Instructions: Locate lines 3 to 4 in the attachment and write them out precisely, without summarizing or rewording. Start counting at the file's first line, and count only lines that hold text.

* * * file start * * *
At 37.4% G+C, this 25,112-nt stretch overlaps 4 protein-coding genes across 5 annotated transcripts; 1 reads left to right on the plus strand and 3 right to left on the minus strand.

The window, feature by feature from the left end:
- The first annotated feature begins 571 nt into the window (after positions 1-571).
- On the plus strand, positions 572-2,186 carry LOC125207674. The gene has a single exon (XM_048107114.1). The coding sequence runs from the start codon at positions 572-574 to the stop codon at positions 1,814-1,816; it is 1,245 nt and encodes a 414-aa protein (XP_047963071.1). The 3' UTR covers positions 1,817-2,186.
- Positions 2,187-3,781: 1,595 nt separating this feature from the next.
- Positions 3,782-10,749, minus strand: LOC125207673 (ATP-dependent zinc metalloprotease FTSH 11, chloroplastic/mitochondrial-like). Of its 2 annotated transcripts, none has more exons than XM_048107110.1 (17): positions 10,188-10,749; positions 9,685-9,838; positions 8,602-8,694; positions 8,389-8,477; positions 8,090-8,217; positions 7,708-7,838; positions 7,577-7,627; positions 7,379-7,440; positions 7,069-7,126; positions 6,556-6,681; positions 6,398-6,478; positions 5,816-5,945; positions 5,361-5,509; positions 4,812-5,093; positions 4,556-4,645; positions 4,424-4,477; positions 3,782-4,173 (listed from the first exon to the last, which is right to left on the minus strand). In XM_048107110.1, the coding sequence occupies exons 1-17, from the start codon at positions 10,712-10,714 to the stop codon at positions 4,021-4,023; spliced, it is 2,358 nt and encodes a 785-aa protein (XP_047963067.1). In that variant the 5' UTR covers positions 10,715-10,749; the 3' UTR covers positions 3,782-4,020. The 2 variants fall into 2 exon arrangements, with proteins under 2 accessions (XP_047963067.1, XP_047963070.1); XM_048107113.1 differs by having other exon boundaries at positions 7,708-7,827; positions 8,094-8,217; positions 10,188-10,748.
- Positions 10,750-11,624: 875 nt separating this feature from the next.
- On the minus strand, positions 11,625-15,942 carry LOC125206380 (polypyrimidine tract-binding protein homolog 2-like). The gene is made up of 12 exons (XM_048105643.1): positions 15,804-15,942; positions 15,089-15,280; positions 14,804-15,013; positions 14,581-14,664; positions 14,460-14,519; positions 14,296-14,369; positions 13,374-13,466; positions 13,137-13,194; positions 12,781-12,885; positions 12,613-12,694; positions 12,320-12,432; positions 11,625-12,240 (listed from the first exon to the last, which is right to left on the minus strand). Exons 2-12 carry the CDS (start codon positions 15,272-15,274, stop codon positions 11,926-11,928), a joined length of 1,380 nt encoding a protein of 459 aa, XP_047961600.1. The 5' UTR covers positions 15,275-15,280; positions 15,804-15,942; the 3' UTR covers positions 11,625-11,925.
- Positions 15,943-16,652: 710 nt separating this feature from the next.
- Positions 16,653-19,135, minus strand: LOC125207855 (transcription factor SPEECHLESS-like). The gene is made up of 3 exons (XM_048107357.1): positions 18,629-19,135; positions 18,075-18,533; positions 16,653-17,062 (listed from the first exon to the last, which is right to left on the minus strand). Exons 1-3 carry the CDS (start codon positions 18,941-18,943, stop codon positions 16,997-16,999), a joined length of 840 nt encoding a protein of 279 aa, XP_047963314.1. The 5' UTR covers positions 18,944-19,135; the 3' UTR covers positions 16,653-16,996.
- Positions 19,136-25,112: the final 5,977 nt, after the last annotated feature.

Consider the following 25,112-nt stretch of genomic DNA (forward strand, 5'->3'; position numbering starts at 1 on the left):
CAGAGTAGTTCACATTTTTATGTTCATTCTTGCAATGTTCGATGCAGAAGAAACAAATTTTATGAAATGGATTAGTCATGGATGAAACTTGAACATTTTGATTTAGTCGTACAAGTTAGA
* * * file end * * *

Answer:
- The first annotated feature begins 571 nt into the window (after positions 1-571).
- On the plus strand, positions 572-2,186 carry LOC125207674. The gene has a single exon (XM_048107114.1). The coding sequence runs from the start codon at positions 572-574 to the stop codon at positions 1,814-1,816; it is 1,245 nt and encodes a 414-aa protein (XP_047963071.1). The 3' UTR covers positions 1,817-2,186.